Saturday, 27 August 2011

Workers need to fight back against Facebook sackings

In the aftermath of the riots, a number of people were arrested for nothing more than comments on Facebook. Two men were jailed for four years for "inciting a riot" that never happened, a teenage boy was named and shamed for similar - despite the tactic seeing an innocent man's home burnt down, and it seems they were just the first. But it is not just the state punishing people for words on Facebook.

Employers have long been using workers' statuses as a way to sack them. Most recently, Argos sacked warehouse worker David Rowat for making general comments about his work. His Facebook profile does not mention where he works, and his comments didn't either. He said "Had a great day back at work after my hols who am I kidding!!" and "Back to the shambles that is work." Hardly a scathing attack on the bosses, and yet he was sacked for gross misconduct because those few words - the grumble of nearly all workers having to go back to the grind after a holiday - could "damage the reputation of the company."

Indeed, I know that when I'm about to go to a shop, I seek out members of its staff on Facebook to see if they've moaned about working there. Or maybe not, since such a thing is fucking ludicrous. More damaging to the company's reputation, in my eyes, is that after "an extensive internal investigation" they deemed somebody expressing opinions on the internet to warrant the same punishment as theft, harassment, racist abuse, fighting, or being drunk on the job.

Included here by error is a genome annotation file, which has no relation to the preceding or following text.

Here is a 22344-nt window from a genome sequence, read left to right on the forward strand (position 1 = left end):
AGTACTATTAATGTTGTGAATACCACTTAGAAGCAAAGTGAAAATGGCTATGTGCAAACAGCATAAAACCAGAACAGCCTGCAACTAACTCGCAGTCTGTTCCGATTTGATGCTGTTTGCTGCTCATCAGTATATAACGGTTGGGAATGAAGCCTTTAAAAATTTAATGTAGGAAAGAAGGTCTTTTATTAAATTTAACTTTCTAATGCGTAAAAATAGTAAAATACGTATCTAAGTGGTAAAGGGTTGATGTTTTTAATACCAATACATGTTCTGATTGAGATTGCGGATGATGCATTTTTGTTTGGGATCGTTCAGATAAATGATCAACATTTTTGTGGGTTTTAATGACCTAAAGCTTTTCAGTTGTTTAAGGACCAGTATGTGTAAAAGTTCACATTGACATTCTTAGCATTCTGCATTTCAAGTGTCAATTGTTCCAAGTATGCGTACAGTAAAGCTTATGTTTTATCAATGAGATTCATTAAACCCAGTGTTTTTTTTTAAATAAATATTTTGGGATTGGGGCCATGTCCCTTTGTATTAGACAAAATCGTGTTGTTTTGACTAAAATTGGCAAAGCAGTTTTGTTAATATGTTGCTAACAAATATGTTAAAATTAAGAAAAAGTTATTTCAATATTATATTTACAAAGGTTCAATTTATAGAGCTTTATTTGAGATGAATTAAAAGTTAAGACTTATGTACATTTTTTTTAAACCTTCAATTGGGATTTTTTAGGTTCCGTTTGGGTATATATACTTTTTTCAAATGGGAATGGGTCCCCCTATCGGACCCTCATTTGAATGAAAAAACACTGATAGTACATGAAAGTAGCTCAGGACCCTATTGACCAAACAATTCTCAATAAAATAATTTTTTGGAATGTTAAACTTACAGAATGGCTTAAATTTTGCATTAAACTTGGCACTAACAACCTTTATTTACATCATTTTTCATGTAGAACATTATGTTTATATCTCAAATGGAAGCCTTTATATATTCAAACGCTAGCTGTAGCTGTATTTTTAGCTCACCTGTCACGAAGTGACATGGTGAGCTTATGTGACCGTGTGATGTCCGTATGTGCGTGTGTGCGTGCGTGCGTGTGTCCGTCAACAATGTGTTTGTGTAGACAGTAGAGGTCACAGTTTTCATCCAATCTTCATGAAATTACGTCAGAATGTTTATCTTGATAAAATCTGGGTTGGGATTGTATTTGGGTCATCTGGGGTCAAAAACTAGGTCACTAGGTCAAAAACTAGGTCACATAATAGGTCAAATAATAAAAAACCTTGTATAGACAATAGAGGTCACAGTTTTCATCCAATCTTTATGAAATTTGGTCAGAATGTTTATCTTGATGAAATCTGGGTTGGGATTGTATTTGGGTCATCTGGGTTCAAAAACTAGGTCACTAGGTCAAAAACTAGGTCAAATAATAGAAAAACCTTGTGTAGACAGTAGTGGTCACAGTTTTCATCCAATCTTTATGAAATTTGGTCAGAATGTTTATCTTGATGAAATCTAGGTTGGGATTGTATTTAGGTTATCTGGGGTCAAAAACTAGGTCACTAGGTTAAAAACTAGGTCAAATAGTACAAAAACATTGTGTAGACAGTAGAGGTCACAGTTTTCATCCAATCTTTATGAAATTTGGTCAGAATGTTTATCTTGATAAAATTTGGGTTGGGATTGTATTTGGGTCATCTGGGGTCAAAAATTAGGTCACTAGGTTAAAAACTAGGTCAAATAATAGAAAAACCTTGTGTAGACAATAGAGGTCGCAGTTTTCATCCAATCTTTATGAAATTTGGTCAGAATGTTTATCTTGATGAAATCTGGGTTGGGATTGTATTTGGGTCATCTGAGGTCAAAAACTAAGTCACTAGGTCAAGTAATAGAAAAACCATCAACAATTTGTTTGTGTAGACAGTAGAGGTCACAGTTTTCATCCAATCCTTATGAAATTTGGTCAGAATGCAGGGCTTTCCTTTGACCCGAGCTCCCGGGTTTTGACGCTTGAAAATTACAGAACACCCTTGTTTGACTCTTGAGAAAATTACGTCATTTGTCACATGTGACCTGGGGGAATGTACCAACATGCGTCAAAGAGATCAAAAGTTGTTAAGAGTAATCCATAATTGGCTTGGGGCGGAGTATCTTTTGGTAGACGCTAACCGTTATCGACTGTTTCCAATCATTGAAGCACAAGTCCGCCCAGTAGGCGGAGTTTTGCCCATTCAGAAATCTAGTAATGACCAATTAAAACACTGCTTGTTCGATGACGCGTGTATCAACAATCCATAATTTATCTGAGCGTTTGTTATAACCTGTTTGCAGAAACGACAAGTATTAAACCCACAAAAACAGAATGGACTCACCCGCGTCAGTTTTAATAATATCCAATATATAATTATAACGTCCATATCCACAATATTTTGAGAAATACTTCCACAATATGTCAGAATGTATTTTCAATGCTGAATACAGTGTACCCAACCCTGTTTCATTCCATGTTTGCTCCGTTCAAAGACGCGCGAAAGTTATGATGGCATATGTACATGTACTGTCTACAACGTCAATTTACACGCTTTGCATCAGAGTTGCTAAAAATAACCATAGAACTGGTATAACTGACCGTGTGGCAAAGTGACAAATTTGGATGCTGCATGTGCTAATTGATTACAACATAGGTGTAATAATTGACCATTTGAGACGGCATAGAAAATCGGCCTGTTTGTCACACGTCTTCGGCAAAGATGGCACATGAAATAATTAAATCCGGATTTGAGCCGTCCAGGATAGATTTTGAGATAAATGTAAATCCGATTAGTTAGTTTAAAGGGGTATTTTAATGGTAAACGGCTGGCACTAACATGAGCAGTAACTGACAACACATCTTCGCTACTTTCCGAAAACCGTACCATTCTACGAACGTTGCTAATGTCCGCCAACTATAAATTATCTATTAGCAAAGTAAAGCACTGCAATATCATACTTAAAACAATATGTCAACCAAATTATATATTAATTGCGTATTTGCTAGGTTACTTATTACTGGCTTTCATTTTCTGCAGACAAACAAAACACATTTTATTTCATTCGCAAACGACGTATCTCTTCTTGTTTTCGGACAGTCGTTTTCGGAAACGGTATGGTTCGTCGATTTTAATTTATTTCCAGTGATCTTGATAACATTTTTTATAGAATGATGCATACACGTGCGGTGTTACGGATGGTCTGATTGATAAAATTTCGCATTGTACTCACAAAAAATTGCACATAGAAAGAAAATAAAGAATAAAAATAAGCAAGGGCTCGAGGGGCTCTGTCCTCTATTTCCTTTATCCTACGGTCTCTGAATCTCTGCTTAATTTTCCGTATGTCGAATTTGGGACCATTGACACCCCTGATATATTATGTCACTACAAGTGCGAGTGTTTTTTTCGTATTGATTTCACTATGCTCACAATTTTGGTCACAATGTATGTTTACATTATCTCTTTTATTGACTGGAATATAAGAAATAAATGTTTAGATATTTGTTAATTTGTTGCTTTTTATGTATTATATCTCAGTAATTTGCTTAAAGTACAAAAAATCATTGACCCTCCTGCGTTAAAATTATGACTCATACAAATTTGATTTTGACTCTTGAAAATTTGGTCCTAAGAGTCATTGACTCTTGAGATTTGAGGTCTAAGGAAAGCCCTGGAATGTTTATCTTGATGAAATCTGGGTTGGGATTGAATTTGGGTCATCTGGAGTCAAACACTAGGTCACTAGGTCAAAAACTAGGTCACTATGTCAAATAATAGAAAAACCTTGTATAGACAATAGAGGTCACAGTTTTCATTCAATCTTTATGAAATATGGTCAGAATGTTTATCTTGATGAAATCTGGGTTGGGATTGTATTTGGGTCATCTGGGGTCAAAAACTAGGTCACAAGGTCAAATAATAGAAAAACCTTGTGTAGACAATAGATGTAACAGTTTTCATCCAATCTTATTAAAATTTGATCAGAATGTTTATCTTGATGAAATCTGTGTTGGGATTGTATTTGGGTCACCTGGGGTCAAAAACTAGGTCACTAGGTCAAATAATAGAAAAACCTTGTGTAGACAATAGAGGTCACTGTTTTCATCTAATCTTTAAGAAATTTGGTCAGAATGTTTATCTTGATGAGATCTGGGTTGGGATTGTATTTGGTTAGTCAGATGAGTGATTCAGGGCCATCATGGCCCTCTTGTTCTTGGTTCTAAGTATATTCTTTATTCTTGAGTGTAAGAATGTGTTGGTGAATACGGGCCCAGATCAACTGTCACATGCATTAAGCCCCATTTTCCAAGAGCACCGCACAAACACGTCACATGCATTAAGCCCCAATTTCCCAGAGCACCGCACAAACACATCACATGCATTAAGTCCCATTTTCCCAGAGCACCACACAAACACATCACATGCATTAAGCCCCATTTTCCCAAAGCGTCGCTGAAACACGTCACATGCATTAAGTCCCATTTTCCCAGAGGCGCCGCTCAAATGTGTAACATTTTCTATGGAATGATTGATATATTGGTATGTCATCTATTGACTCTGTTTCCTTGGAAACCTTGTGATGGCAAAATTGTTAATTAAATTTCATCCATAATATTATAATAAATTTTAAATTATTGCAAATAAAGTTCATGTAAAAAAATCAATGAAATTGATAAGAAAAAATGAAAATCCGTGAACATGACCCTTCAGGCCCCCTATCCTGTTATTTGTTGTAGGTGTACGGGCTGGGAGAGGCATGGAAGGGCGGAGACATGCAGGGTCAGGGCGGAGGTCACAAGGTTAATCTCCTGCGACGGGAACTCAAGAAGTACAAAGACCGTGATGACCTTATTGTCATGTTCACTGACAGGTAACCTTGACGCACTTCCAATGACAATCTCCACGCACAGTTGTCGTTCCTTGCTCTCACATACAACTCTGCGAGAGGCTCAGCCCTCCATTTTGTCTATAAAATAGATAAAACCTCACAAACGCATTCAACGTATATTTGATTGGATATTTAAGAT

David's case is far from the first of its kind, and indeed it is commonly accepted that companies have the right to dictate what is and isn't acceptable for their staff to say on the internet. The unions' approach to the issue is generally to warn people to be careful about what they say and their security settings and of course to represent them at procedures, but not to challenge the practice itself.

For that is definitely something which needs to be done. Of course, it is good practice to take precautions against the risk of getting sacked or disciplined for any action. But that doesn't automatically predicate not doing the thing that you could be punished for. As a more obvious example, despite it being illegal, there are still a great many workplaces where trying to organise workers will get you sacked - but this doesn't mean that you shouldn't try and do it, only that you shouldn't be open with the act and risk management knowing before you're in a position to challenge them.

Obviously, having a rant on Facebook isn't in that category. But everybody moans about their job, and it's only natural to want to vent when something is pissing you off. If that takes the form of saying "work is a shambles," or "I hate my job," or (further along the scale) "this place sucks fucking balls and my manager is a worthless piece of shit," then so be it. It may not be the most eloquent way to express your feelings, but it's also not akin to racially abusing someone or fighting, and so shouldn't be met with a sanction by the employer. If the target of the rant becomes aware of it, then maybe some clearing the air is in order, but I wouldn't go further than that. If we're not talking about systematic bullying, which is a whole other matter, having someone pissed off with you or thinking you're a twat is hardly a great affront to your dignity.